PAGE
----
The tests for anticancer activities were performed on two types of cancer cell: HeLa cervical carcinoma cell and MDA-MB-231 (an epithelial human breast cancer cell), and two types of normal cells (LLC-MK2 and Vero cell lines). The results of testing are shown in Table 7. With the exception of CBG, all the test compounds possess notable anticancer properties. CBD selectively inhibits the MDA-MB-231 cell line and possesses strong anticancer activity against cancer cells with low cytotoxicity to LLC-MK2 normal cells. However, moderate cytotoxicity to Vero cells is observed. Although all cannabinoid extracts show lower anticancer activities than that of the anticancer drug doxorubicin, these cannabinoids should be further studied and the seized cannabis can be well used to develop the knowledge of their anticancer activity.

Maejo Int. J. Sci. Technol. 2021, 15(01), 37-47

Table 7. Anticancer activities of major components of cannabinoid extracts

Crude cannabis CBG CBN CBD THC
* Not available

HeLa 9.97 73.75 6.16 7.00 10.00 1.85

IC50 (µg/mL)














Vero 13.41 699.77 10.62 39.77 67.23 99.48

The study shows that the cannabis seized by the ONBC can be used for pharmaceutical and medicinal studies. Ethanolic extraction of the dry cannabis affords higher yields of the major components compared with the other methods although they are lower than other reported values due to the period and conditions of storage. The EO contains aromadendrene as the major terpene component. The levels of heavy metals in the dry plant were lower than the standard limits. Most extracts have CBD/ 9-THC value less than 1, causing psychotropic effects. Thus, they cannot be considered for pharmaceutical usage. The purification of the cannabis crude extract yields CBD (4%), CBG (3.46%), CBN (11.08%) and THC (12.96%).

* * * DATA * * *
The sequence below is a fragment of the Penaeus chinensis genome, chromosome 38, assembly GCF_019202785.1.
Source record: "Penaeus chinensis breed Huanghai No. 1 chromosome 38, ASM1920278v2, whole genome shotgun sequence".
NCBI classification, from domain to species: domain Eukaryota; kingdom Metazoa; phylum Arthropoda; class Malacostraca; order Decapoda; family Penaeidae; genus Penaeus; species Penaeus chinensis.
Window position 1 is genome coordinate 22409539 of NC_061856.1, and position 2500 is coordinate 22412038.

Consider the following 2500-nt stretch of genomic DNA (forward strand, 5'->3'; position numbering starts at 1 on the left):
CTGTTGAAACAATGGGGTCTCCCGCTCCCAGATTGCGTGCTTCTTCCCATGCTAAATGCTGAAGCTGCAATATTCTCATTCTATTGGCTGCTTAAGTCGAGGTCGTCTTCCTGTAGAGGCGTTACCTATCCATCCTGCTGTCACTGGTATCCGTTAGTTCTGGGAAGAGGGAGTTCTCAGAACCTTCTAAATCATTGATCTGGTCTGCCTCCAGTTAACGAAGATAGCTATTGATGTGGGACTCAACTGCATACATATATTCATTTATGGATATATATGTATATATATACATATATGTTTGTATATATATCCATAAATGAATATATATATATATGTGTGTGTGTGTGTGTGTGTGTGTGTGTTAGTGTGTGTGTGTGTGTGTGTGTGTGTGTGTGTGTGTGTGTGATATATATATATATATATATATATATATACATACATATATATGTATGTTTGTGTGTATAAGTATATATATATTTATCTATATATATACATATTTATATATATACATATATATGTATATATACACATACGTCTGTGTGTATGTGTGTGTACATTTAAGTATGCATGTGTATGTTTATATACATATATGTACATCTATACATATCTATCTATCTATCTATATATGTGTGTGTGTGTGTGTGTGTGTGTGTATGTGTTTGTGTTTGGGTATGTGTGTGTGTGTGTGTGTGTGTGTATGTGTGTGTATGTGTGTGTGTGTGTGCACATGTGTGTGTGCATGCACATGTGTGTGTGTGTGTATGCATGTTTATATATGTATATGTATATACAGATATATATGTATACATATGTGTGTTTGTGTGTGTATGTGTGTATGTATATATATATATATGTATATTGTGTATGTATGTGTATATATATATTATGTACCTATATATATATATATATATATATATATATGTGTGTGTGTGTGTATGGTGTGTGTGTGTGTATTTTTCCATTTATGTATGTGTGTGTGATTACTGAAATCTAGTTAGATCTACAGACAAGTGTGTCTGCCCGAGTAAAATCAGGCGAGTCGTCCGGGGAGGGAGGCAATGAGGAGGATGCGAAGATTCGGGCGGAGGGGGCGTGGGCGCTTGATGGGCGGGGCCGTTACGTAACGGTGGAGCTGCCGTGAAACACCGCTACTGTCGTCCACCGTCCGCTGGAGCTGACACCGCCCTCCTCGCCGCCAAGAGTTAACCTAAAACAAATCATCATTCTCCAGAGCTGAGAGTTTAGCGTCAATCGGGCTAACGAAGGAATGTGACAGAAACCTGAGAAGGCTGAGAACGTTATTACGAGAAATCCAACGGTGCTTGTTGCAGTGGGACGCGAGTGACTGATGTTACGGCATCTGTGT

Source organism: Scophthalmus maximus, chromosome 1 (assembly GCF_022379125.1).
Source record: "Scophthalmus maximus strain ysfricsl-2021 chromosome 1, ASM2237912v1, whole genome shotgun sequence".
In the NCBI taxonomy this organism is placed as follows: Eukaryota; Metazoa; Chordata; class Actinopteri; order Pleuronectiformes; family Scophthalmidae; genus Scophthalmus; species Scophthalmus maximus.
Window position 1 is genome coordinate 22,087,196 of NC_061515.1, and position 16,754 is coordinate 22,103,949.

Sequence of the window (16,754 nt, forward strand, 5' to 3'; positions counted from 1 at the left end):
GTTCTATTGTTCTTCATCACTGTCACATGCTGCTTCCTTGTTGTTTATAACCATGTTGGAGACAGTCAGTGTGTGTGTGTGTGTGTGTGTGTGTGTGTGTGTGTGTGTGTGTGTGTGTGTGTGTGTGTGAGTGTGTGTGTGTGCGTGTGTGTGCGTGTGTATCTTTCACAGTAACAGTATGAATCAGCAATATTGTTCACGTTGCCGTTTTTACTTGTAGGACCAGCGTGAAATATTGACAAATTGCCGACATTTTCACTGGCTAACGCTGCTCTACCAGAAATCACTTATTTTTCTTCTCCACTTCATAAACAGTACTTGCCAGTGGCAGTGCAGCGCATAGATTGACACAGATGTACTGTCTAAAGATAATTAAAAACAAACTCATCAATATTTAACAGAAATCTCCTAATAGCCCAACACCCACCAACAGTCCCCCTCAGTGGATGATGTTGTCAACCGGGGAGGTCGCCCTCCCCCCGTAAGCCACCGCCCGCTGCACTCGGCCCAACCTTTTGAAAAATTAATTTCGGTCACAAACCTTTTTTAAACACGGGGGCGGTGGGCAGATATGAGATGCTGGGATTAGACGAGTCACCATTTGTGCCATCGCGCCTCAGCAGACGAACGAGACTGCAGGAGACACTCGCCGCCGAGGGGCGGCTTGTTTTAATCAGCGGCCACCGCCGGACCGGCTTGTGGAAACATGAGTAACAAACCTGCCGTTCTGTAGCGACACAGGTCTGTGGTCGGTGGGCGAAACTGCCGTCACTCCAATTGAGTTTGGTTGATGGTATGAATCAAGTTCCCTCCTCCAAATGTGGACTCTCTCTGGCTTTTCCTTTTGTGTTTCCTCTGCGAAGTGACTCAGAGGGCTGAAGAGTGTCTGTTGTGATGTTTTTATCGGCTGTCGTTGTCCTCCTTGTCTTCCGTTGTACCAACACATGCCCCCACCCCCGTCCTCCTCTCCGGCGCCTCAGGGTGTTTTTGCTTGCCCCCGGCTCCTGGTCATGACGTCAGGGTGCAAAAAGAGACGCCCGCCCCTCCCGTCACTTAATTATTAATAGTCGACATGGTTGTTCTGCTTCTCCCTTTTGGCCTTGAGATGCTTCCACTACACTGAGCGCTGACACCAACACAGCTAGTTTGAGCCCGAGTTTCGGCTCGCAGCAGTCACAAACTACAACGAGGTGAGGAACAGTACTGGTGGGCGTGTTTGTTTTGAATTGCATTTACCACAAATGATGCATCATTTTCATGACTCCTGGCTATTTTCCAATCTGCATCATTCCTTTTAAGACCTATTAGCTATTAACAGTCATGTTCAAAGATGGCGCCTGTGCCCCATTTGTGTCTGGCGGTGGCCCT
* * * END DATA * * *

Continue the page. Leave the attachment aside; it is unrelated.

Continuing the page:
The anticancer tests on the purified Hela and MDA-MB-231 cell lines reveal that CBD is the most active compound among the purified components. From the findings, the seized cannabis from ONBC can be used for research and development in the pharmaceutical and medical fields.
The authors thank the graduate research funding, Kasetsart University for the financial support for V. L. We also thank the Department of Chemistry and the Department of Microbiology, Silpakorn University for the compound purification and structural elucidation and anticancer testing. The Office of Narcotics Control Board is thanked for the cannabis samples for this research.
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Maejo International Journal of Science and Technology